Alaska's state-run ferries need a heftier chunk of state dollars than their counterparts in Washington state and British Columbia, but that margin could decline in the future, the state's ferry chief told legislators Tuesday, March 7.
State transportation officials said Tuesday they will likely get back 37 cents on every dollar it takes to run the ferries under the governor's budget proposal for 2007.
In Washington, the return for state-run ferries is more like 79 cents, said Capt. John Falvey, the general manager of the Alaska Marine Highway System.
Falvey offered the comparative figures in response to questioning by legislators convened for a joint House-Senate Transportation Committee hearing.
Some of the legislators, such as Sen. Hollis French, D-Anchorage, seemed baffled by the ferries' costs.
French said his family paid $400 to ride between Whittier and Valdez last year. As it turns out, those ferry tickets contributed only about a third of the cost of their trip.
But ferry officials noted to legislators that Alaska serves a much larger area - with fewer road connections and more port stops per vessel trip - than the boats that serve Washington state.
"(Washington) doesn't have more than a couple ferries that go to more than one place," said Robin Taylor, the state ferry system chief.
House Transportation Committee Co-Chairman Carl Gatto, a Palmer Republican, said he feels like the ferry system is in "Chapter 11" bankruptcy status. He asked Taylor how he was going to improve the system's financial performance over the next 10 years.
Taylor said he believes the state could possibly reduce its future state subsidy, funded by the Legislature, down to 20 to 30 cents on the dollar. Already, the ferry system is improving its profits, he said. This winter, for example, the ferry system increased its gross revenues by 18 percent, even though it was offering a 30 percent ticket discount and letting drivers ride free.
But to make big improvements, the state needs to build more roads and shuttle ferries, Taylor said. The state will need to run more ferries than it has now, he said.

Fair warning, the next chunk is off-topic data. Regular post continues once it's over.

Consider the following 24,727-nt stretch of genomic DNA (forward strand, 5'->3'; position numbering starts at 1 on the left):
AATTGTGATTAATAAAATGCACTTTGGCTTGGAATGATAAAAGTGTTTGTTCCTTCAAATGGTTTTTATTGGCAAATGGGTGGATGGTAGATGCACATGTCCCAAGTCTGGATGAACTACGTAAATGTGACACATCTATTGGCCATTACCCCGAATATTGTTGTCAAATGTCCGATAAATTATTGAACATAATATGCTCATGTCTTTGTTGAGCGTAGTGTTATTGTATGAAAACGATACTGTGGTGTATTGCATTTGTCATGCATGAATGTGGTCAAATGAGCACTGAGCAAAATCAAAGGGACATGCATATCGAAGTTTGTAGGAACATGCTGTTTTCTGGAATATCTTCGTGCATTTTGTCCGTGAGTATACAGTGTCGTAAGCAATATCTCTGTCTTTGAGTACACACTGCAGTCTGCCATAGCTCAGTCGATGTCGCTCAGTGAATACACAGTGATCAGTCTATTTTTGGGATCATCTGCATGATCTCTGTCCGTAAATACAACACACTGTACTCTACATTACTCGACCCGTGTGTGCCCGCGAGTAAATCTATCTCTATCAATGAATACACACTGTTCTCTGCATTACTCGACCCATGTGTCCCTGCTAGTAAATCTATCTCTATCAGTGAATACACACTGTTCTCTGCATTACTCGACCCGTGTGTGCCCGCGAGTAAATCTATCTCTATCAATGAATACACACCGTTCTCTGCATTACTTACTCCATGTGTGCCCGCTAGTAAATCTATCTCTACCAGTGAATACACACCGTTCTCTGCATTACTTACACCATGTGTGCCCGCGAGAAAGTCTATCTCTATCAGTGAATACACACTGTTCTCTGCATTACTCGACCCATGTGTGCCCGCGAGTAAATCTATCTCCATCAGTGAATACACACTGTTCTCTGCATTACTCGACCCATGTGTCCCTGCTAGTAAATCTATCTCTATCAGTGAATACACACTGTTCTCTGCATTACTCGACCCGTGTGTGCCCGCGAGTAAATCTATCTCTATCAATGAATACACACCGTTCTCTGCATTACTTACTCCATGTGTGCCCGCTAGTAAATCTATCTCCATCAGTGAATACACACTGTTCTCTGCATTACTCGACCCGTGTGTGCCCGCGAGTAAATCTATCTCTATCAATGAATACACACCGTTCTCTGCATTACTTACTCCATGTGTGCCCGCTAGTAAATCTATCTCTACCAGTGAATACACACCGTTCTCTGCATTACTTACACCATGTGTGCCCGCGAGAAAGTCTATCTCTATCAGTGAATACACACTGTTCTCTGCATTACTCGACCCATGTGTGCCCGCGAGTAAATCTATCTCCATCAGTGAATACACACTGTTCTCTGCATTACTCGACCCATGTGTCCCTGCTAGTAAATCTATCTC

The state intends to pay for Juneau access shuttle ferry service with federal Shakwak dollars, from a pot of money that is anticipated to provide $180 million toward the project's overall cost.
New oil tax system?
Gov. Frank Murkowski said Wednesday, March 8, the Alaska Legislature should approve a new oil tax system before getting a peek at the natural gas pipeline contract, which he claims is nearly finished.
In his first news conference since he introduced his proposal for the new taxation, the governor said he prefers legislators pass his proposal now and make changes later to the oil tax laws when lawmakers review the gas pipeline contract.
"Whatever they do on PPT (petroleum production tax), they're going to have another chance to look at it when they see the gas line (contract) because it's rolled in. They can make an amendment at that time," Murkowski said.
Murkowski's plan would take 20 percent from producers' net profits and give them a 20 percent tax credit on expenditures for exploration and long-term development.
Legislation would be needed to amend the 1998 Stranded Gas Development Act to include the oil tax policy in the pipeline contract. The act states that the contract can refer to gas but not oil.
House Minority Leader Ethan Berkowitz, D-Anchorage, said it makes little sense to pass a bill that would change later.
"It should be easier if we have everything in front of us and do it all at once," he said.
At stake is an additional several hundred millions of dollars for the state each year, which the new tax system would bring in while oil prices remain high.
Some lawmakers want to see a signed version or parts of the contract before they make changes to the governor's proposal so they know how it will affect the producers' decision on whether they will sign the contract.
Federal food safety law
Alaska officials said this week they are worried that a U.S. House of Representatives-approved bill could undermine the state's ability to regulate food safety.
The House passed the National Uniformity for Food Act in a 283-139 vote Wednesday night, with Rep. Don Young, R-Alaska voting in favor. The bill was heavily supported by the U.S. food industry.
The bill prohibits states from adopting or enforcing their own food safety guidelines - such as warning notices or food safety labels for pesticides, heavy metals or food additives - unless they are identical to federal food safety regulations.
The bill, H.R. 4167, must now get approval from the Senate.
Reported by the Juneau Empire